We’re settling into summer mode around here: tying up loose ends from the school year, dodging tourists with oversized cameras, shifting our attention to projects we’d been saving for quieter days. The tents have been folded, the chairs stacked and carted away. But the air still shimmers with the excitement – and uncertainty – of all those beginnings.

Read Full Post »

Windy Poplars,
Spook’s Lane,
May 30th.


It’s spring!

tulips boston public garden

“Perhaps you, up to your eyes in a welter of exams in Kingsport, don’t know it. But I am aware of it from the crown of my head to the tips of my toes. Summerside is aware of it. Even the most unlovely streets are transfigured by arms of bloom reaching over old board fences and a ribbon of dandelions in the grass that borders the sidewalks.

blossoms charles street boston

“Everything is calling ‘spring’ to me . . . the little laughing brooks, the blue hazes on the Storm King, the maples in the grove when I go to read your letters, the white cherry trees along Spook’s Lane, the sleek and saucy robins hopping defiance to Dusty Miller in the back yard, the creeper hanging greenly down over the half-door to which little Elizabeth comes for milk, the fir trees preening in new tassel tips around the old graveyard . . . even the old graveyard itself, where all sorts of flowers planted at the heads of the graves are budding into leaf and bloom, as if to say, ‘Even here life is triumphant over death.'”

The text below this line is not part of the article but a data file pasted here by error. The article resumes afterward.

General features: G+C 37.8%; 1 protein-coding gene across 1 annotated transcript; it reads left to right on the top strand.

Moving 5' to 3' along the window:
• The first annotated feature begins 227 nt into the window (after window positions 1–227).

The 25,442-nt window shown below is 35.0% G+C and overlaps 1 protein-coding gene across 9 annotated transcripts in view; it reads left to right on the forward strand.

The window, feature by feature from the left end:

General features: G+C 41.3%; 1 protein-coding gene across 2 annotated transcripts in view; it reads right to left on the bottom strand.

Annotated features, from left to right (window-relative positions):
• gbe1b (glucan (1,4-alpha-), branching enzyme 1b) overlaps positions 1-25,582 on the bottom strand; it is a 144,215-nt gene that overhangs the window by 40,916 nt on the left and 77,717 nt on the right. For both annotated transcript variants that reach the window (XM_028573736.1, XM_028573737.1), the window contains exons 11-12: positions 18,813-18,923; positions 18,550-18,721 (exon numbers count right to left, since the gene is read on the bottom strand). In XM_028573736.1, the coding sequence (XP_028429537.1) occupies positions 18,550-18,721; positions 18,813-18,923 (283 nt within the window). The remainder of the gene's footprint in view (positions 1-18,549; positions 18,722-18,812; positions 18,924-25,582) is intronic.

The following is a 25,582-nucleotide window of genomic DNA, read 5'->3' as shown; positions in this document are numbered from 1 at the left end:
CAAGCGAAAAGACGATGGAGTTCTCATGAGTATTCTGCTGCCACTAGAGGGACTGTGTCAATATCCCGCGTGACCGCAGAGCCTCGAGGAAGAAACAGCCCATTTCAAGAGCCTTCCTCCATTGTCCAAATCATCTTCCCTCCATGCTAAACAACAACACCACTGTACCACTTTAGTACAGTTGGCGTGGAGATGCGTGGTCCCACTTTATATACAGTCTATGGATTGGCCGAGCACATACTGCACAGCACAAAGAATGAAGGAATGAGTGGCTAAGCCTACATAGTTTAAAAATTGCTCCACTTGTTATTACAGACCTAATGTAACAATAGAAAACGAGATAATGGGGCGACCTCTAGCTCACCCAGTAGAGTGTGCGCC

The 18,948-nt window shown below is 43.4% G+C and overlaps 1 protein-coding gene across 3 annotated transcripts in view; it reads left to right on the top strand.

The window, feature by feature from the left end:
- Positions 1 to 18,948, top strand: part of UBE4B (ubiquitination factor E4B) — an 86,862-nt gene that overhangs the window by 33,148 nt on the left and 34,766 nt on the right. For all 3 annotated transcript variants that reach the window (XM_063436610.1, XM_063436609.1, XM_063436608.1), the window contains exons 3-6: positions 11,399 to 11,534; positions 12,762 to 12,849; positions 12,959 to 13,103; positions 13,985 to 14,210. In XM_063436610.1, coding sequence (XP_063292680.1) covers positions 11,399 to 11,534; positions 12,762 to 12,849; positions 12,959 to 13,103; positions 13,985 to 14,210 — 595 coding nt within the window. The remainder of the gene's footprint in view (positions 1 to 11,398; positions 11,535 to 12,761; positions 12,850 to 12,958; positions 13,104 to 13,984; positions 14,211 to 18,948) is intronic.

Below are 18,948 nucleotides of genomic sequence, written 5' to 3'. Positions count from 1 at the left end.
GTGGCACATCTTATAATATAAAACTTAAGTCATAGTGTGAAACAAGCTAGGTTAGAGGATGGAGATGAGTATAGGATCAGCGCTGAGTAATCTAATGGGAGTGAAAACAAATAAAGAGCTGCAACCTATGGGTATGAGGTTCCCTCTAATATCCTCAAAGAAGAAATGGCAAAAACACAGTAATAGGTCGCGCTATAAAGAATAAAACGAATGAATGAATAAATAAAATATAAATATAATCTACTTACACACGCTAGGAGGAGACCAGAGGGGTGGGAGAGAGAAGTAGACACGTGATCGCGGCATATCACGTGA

Anne of Windy Poplars, L.M. Montgomery

pink tree boston public garden

From Anne and me to you, happy spring.

Read Full Post »

I’ve been rereading Anne of Windy Poplars, because it’s the perfect fall comfort read. Anne moves to a new town, finds a charming tower room in a house with two adorable old ladies and their quirky housekeeper, and proceeds to win the hearts and minds of everyone in Summerside, as she seems to do everywhere she goes. And she chronicles her three years apart from her beloved Gilbert in dozens of letters, which remind me strongly of my emails to J when we were apart for our yearlong engagement.

This time around, I noticed a detail I’d never noticed before, in her first letter to Gilbert:

From the left window in the tower I can see the roofs of the town…this place where I am to live for at least a year. People are living in those houses who will be my friends, though I don’t know them yet.